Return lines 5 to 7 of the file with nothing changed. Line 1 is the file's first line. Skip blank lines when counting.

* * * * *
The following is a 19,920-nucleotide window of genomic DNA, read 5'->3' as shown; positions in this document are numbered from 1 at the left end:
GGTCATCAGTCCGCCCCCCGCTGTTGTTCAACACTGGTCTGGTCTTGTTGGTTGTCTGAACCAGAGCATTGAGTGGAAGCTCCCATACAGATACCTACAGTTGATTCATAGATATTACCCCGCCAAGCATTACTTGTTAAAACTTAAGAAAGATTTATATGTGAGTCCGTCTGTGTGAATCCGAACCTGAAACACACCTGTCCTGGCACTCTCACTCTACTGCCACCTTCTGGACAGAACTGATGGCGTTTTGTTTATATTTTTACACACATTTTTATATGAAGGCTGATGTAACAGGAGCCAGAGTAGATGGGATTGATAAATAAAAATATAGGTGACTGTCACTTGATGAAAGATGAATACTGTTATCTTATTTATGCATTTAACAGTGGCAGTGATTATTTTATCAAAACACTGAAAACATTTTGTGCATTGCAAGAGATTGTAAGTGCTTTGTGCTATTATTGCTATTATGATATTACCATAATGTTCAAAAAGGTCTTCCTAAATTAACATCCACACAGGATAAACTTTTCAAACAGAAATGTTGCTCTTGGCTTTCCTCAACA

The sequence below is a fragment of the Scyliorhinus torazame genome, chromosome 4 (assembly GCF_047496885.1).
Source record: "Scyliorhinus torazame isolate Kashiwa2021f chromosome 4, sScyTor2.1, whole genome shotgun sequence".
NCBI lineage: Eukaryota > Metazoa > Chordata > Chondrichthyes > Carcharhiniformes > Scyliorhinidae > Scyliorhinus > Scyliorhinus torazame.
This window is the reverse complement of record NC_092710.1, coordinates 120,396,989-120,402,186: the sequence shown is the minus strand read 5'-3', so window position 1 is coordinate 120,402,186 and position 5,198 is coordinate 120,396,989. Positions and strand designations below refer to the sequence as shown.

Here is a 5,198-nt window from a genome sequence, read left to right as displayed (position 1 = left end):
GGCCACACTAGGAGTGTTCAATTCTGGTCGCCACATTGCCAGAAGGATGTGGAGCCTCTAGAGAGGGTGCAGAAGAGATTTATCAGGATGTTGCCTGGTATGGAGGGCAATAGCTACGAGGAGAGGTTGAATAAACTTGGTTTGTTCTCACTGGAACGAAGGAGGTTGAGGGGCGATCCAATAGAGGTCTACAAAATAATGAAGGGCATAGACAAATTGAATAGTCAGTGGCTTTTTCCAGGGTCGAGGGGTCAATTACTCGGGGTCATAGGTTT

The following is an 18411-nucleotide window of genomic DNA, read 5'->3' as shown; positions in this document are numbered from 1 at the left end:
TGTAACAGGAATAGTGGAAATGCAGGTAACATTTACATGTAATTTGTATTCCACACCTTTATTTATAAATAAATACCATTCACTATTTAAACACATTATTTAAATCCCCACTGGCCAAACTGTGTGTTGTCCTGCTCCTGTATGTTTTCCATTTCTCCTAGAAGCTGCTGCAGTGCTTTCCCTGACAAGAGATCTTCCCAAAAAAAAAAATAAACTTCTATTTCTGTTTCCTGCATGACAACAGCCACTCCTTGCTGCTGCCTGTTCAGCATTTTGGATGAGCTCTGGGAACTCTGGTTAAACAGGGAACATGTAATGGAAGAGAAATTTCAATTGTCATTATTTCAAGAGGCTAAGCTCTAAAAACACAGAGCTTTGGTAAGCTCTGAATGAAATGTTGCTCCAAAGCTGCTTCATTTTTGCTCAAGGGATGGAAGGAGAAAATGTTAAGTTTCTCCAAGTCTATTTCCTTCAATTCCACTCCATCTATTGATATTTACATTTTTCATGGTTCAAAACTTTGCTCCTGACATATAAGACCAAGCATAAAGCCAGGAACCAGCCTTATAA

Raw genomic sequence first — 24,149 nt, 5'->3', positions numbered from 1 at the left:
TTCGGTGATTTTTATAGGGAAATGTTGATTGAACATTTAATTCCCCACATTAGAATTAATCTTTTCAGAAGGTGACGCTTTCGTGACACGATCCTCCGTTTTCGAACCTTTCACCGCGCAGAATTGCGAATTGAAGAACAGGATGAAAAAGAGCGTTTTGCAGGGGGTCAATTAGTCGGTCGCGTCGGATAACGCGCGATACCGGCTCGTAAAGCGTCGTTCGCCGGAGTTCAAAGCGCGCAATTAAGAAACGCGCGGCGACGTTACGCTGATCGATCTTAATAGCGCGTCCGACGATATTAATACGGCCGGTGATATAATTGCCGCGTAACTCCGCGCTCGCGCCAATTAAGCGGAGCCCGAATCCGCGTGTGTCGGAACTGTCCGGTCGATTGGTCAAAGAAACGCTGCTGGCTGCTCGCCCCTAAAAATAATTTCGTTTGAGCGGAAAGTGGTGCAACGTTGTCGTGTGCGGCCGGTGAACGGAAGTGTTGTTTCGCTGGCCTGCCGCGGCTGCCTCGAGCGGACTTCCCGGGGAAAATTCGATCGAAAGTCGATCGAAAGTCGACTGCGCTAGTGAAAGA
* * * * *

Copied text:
NCBI lineage: Eukaryota > Metazoa > Chordata > Chondrichthyes > Carcharhiniformes > Scyliorhinidae > Scyliorhinus > Scyliorhinus torazame.
This window is the reverse complement of record NC_092710.1, coordinates 120,396,989-120,402,186: the sequence shown is the minus strand read 5'-3', so window position 1 is coordinate 120,402,186 and position 5,198 is coordinate 120,396,989. Positions and strand designations below refer to the sequence as shown.

Here is a 5,198-nt window from a genome sequence, read left to right as displayed (position 1 = left end):